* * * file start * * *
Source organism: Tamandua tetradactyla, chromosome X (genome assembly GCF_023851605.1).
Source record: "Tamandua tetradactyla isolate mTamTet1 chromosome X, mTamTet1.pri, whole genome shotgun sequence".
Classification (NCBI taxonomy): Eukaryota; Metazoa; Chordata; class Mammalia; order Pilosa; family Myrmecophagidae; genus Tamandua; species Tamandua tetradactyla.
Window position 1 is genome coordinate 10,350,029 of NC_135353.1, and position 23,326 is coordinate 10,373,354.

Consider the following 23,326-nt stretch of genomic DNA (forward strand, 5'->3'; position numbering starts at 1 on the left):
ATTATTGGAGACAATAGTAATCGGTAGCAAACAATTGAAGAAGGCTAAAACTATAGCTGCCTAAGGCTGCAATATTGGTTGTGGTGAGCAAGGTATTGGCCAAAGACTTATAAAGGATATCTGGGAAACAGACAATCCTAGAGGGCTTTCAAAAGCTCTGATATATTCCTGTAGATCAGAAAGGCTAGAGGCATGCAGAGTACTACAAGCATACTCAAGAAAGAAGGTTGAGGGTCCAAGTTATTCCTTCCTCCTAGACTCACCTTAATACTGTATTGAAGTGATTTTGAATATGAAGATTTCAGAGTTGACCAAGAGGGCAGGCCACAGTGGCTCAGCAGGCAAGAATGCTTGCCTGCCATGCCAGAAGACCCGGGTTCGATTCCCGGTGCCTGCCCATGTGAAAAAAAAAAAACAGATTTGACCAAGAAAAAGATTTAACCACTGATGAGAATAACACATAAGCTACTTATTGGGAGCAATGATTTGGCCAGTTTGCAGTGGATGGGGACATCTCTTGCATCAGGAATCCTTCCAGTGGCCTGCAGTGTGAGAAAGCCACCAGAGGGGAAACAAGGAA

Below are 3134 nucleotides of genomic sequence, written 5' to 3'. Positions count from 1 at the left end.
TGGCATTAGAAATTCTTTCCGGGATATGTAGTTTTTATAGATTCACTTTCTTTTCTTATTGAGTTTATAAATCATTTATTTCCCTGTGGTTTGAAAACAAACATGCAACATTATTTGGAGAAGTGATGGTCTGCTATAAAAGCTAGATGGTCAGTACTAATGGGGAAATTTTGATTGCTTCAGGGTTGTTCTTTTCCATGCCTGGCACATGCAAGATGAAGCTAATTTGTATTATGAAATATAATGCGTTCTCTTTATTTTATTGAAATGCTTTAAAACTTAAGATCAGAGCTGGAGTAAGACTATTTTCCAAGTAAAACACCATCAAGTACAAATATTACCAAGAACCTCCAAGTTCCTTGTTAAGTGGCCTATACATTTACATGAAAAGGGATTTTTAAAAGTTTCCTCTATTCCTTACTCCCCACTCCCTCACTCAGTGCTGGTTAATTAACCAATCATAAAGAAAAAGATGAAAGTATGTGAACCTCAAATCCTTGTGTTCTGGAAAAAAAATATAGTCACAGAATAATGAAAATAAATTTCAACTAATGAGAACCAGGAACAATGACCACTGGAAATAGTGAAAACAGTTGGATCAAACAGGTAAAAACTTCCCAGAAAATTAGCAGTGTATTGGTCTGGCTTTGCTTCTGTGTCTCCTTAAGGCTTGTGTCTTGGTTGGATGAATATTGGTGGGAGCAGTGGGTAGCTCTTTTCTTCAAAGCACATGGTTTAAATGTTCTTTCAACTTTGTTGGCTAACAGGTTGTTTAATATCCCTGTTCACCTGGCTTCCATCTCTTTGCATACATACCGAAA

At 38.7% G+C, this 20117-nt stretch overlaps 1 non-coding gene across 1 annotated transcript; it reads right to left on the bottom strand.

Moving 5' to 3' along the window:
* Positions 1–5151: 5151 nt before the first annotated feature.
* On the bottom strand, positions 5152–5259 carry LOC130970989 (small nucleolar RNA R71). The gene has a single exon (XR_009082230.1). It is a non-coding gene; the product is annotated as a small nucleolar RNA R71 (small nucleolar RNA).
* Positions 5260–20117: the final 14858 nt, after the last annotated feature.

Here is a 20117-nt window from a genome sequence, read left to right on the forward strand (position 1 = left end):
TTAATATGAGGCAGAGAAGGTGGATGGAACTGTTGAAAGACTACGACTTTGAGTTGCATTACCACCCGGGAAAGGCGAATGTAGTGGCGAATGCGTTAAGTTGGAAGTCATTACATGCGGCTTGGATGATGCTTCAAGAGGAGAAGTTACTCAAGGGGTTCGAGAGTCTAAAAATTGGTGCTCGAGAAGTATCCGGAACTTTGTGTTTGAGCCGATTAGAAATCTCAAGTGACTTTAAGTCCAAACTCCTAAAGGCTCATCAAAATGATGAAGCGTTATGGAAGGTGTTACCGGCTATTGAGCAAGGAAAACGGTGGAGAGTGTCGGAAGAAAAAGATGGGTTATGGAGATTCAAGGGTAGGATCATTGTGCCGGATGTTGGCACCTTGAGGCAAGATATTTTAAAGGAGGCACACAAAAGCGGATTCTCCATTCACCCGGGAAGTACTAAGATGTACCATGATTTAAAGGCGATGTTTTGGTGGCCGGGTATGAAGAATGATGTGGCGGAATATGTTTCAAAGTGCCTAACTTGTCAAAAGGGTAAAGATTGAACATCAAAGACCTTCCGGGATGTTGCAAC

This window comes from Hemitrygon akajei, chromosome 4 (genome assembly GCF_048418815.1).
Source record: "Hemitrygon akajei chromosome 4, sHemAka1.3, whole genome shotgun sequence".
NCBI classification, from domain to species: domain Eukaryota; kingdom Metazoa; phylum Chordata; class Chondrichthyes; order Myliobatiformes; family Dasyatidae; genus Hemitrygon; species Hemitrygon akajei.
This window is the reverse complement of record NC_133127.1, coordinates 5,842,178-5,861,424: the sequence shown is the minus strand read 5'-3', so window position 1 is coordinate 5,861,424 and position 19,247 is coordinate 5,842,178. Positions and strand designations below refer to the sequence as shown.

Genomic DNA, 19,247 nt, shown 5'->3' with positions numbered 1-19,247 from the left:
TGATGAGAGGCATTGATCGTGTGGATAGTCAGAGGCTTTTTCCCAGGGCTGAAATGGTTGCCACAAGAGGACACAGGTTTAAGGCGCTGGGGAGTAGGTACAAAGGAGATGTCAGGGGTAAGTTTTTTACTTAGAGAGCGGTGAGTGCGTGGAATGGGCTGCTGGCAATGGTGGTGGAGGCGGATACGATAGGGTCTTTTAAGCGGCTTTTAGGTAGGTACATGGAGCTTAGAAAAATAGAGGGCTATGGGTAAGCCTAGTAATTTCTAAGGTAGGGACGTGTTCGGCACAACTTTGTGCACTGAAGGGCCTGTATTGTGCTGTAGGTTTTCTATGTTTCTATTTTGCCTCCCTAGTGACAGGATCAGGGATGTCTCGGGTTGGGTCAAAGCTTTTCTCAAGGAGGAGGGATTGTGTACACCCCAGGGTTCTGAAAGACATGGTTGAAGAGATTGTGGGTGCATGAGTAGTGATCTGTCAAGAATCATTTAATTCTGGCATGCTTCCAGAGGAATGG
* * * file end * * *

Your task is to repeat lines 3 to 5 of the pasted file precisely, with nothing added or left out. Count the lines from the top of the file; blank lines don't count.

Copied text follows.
Classification (NCBI taxonomy): Eukaryota; Metazoa; Chordata; class Mammalia; order Pilosa; family Myrmecophagidae; genus Tamandua; species Tamandua tetradactyla.
Window position 1 is genome coordinate 10,350,029 of NC_135353.1, and position 23,326 is coordinate 10,373,354.

Consider the following 23,326-nt stretch of genomic DNA (forward strand, 5'->3'; position numbering starts at 1 on the left):